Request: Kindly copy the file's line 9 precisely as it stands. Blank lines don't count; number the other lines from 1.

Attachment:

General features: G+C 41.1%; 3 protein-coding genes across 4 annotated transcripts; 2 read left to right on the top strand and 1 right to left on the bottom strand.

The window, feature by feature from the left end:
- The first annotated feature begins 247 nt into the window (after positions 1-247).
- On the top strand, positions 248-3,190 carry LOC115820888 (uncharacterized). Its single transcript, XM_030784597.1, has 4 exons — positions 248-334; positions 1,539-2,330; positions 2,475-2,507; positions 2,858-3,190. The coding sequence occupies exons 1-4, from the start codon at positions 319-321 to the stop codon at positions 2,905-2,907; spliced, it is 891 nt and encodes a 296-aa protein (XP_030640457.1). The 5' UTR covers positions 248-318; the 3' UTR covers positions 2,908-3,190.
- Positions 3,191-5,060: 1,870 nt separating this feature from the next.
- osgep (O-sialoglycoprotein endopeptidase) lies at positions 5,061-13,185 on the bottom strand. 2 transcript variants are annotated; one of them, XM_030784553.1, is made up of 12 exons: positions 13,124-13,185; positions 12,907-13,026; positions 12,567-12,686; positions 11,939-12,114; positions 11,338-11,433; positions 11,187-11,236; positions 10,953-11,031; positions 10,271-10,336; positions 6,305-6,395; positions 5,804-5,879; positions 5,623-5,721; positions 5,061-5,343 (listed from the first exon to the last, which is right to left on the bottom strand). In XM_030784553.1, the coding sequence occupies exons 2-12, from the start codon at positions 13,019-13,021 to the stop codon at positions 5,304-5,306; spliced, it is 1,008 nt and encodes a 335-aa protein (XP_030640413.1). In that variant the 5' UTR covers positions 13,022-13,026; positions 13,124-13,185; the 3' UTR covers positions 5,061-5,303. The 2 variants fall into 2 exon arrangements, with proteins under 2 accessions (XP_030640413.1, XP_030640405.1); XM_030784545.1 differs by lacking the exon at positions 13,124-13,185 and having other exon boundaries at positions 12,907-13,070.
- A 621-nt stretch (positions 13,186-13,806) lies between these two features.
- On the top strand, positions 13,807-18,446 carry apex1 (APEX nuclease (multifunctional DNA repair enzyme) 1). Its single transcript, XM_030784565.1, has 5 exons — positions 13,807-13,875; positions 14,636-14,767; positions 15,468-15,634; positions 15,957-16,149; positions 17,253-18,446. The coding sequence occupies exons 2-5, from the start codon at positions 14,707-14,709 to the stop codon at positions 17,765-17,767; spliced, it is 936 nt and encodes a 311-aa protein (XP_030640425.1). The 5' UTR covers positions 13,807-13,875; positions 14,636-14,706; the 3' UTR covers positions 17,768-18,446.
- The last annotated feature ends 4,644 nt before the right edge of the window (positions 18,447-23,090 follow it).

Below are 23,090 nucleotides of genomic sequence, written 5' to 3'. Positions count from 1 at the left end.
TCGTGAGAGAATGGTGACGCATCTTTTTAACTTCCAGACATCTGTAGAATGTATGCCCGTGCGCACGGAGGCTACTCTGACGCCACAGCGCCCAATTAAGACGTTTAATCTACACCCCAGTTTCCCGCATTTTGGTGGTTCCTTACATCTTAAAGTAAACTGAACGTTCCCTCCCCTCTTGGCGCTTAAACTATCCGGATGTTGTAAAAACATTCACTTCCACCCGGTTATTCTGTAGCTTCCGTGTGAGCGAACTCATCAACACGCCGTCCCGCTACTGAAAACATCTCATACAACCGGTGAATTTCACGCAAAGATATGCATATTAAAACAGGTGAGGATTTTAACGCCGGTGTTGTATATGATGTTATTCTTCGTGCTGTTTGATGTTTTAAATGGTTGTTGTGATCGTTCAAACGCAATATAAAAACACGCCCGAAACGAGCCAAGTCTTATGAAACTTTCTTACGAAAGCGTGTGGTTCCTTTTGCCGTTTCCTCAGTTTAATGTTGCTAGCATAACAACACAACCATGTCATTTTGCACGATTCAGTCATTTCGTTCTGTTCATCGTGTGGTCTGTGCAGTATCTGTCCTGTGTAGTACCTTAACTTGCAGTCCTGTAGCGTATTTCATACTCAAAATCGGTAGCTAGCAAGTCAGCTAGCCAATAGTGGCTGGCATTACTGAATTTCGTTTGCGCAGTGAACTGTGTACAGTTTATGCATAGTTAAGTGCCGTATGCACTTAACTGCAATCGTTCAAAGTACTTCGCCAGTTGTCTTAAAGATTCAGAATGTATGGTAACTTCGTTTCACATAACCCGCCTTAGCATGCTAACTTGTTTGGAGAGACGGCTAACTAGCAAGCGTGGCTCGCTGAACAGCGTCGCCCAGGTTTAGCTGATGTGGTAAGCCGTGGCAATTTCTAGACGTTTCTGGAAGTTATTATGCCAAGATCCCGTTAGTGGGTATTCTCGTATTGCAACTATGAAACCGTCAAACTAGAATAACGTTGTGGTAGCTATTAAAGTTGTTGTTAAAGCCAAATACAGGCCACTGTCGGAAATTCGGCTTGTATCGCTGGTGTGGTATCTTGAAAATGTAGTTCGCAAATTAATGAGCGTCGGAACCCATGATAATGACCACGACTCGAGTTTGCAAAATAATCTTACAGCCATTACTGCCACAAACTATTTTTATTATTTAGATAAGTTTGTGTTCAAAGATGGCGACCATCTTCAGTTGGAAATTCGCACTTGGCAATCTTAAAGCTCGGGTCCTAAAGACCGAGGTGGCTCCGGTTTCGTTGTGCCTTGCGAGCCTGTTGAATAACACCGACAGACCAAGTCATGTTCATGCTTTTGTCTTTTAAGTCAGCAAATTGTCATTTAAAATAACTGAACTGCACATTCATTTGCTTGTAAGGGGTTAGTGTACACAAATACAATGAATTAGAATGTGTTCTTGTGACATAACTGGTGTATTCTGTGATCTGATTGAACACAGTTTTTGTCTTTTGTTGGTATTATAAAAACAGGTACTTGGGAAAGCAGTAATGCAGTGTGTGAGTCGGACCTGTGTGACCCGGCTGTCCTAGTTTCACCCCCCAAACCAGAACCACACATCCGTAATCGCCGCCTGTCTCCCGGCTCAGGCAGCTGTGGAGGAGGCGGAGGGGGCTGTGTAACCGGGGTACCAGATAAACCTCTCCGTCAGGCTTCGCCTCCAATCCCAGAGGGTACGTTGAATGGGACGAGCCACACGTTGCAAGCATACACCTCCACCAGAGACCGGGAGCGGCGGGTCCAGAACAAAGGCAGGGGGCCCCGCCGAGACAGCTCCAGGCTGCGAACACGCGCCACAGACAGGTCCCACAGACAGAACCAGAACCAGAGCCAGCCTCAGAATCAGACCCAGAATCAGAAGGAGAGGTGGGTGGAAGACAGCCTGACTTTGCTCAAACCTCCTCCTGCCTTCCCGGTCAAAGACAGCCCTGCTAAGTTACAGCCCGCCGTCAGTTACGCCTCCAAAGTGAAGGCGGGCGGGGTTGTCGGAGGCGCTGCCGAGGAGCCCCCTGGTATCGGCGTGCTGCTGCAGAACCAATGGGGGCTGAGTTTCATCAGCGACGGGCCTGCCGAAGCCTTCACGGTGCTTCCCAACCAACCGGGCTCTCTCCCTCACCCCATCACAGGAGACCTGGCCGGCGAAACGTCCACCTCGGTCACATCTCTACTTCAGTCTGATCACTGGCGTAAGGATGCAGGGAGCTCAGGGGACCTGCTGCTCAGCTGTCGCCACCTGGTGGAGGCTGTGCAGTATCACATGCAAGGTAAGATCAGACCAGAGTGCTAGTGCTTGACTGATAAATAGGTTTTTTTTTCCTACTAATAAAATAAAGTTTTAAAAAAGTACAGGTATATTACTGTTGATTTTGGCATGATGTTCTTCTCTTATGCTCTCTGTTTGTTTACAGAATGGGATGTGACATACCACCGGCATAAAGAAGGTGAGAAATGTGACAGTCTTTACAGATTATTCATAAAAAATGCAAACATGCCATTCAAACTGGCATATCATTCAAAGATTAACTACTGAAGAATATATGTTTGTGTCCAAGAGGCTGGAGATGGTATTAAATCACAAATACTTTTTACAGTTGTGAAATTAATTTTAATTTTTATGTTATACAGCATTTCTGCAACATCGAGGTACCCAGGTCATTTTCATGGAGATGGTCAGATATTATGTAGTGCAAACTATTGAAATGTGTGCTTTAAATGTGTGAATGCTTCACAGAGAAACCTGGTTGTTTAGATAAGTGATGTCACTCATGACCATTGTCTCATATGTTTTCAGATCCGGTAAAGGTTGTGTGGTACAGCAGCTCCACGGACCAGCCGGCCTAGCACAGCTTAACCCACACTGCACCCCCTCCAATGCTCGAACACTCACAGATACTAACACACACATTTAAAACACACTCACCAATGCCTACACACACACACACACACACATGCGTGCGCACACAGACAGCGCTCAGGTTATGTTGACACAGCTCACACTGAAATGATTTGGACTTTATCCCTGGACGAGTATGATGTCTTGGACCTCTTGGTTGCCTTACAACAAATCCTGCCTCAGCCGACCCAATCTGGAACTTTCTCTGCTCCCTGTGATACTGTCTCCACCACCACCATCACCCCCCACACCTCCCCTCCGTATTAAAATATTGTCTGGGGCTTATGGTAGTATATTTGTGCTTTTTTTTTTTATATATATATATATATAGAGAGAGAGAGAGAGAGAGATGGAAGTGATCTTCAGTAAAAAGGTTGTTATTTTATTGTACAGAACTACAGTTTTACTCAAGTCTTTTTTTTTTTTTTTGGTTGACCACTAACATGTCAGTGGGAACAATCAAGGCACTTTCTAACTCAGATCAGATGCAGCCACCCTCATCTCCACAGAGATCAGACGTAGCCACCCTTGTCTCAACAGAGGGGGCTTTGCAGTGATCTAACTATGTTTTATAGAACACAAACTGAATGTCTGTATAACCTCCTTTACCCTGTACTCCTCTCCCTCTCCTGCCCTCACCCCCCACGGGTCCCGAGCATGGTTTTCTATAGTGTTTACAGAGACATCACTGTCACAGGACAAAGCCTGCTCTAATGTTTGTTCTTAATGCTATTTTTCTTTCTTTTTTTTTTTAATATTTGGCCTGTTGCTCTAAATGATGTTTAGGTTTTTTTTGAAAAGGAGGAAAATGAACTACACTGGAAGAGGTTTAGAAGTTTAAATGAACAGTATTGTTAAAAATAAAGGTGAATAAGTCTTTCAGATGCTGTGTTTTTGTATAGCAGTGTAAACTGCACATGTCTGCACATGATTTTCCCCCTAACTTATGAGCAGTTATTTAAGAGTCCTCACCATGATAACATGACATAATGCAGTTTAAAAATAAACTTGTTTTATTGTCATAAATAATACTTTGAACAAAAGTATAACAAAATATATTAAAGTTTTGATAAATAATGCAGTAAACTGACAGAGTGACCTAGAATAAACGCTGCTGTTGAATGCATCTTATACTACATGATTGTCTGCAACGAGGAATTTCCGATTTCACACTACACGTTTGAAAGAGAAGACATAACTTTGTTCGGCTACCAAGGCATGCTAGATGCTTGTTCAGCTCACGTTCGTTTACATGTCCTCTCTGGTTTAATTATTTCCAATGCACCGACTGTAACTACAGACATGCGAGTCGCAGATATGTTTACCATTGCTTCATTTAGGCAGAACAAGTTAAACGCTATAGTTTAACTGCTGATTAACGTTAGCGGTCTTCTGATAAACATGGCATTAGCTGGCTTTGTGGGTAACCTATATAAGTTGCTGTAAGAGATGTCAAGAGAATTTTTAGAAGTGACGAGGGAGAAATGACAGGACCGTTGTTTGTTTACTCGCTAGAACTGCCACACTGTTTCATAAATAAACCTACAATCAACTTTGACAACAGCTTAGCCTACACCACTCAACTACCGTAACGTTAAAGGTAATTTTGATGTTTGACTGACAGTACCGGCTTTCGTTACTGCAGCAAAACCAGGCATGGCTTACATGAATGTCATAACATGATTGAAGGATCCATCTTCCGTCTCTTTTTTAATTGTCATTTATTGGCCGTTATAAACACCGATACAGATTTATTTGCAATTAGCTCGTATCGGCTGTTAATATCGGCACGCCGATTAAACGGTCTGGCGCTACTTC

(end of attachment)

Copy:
- The last annotated feature ends 4,644 nt before the right edge of the window (positions 18,447-23,090 follow it).